Thursday, September 30, 2021

The Queen's Fireworks

Usually I spend my time at my mom's house helping out around the house and garden, even during a short visit passing through from one location to another. But at the end of July, we just celebrated a flower fireworks for the whole evening. Below is a 50+ year-old Selenicereus grandflorus, or Queen of the Night cactus, that she got from a friend many years ago. The flowers on this amazing plant open for only one night. It takes about three hours to get from closed to open, and then the blooms mostly close by morning. Since it is a sizeable bloom, you can literally see the bloom open. Typically, the cactus might flower once or twice in a season, one flower at a time. On this night, there were five buds ready to open. Four opened at once, and the fifth opened one night later. Four flowers at once was a first for this plant, and so so incredible to watch! The photos are shown in chronological order.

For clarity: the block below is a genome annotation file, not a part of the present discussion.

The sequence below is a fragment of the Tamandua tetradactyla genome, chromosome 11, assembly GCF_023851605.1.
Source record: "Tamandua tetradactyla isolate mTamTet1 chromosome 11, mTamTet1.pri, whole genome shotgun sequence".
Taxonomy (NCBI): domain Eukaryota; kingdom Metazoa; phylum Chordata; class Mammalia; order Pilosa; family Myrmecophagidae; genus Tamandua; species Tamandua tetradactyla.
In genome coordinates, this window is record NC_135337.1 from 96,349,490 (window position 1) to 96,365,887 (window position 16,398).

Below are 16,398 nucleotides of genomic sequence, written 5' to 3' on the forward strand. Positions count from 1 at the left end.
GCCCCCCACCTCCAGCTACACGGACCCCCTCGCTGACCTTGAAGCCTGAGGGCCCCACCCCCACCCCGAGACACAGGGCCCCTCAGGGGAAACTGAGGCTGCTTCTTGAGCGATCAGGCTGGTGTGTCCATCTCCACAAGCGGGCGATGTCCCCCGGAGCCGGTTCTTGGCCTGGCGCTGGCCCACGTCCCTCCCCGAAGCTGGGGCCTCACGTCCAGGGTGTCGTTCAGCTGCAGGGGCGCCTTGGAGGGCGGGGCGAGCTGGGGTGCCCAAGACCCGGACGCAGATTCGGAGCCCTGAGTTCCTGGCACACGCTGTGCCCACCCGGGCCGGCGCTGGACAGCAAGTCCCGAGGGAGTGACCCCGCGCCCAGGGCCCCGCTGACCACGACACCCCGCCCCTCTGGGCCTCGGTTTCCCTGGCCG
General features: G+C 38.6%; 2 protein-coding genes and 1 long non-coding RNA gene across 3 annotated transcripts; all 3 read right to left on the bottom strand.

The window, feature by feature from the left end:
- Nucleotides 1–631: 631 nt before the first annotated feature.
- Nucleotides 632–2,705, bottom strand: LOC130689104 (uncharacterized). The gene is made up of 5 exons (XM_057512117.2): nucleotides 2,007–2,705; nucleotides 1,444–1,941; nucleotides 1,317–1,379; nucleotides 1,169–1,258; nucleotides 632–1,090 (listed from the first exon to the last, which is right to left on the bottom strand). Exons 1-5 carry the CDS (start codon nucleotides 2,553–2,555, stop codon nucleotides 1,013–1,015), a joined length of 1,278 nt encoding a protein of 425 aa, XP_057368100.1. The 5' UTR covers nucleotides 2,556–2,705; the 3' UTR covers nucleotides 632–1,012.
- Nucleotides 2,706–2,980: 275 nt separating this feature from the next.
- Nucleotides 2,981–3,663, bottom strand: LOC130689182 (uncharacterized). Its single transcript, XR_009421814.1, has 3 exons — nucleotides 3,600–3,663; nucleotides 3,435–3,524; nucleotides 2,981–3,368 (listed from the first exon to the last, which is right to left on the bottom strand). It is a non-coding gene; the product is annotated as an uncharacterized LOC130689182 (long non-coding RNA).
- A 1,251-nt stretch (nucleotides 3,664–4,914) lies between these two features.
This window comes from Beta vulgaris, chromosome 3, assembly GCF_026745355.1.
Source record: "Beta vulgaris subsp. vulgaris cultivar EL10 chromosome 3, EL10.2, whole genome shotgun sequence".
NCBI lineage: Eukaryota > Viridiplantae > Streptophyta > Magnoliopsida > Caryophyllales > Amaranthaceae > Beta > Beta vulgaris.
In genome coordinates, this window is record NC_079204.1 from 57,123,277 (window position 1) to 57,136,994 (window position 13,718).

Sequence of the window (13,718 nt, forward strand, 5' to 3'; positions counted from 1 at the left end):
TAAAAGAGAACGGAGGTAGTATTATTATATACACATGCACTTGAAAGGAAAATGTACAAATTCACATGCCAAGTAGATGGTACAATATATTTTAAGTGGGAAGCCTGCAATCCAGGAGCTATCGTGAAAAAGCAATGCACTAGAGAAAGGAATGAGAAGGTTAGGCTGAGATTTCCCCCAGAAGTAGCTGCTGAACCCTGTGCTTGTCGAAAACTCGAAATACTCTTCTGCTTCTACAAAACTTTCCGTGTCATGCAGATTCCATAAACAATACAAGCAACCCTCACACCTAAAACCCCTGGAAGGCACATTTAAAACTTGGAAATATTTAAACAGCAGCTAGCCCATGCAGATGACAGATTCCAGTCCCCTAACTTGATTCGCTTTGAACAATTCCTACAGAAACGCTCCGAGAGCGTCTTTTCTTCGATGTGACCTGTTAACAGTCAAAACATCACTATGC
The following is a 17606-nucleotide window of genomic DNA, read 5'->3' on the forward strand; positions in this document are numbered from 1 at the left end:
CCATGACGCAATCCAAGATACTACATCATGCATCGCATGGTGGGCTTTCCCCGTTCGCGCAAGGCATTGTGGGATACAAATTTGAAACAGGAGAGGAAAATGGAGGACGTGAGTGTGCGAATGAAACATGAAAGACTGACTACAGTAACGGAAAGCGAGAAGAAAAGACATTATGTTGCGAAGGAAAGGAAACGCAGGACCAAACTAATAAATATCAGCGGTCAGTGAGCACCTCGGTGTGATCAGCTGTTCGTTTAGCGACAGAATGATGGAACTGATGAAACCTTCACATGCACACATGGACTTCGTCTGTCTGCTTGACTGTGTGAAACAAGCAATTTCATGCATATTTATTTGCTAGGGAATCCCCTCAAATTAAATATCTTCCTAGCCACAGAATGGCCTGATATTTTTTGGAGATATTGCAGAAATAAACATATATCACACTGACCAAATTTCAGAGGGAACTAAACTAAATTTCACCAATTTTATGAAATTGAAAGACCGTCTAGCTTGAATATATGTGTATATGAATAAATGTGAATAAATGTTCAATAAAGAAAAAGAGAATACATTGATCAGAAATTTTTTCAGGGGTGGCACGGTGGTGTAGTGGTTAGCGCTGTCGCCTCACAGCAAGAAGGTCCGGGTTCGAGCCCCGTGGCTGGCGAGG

Late afternoon on July 30, four flowers have grown several inches during the day.

First signs of the white flower beneath the tan exterior leaves.

It's getting a little dusky. Time is around 9:00PM. 

All four flowers opening.

Just after dark, the blooms are wide open! 

Human provided for scale. Those flowers are ENORMOUS!

The next morning, the flowers have mostly closed again.

In a week or so, the finished flowers hang from the plant. 

Finally, the plant forms a fruit.

I feel a strong connection to this plant as well. It lived on my desk while I was growing up, much smaller back then. I don't think I saw it in bloom until I was in college. What a lovely night to share with my mom, who is very passionate about this flower! She invites the neighborhood for every flowering, but this night it was just us, and that was wonderful too!

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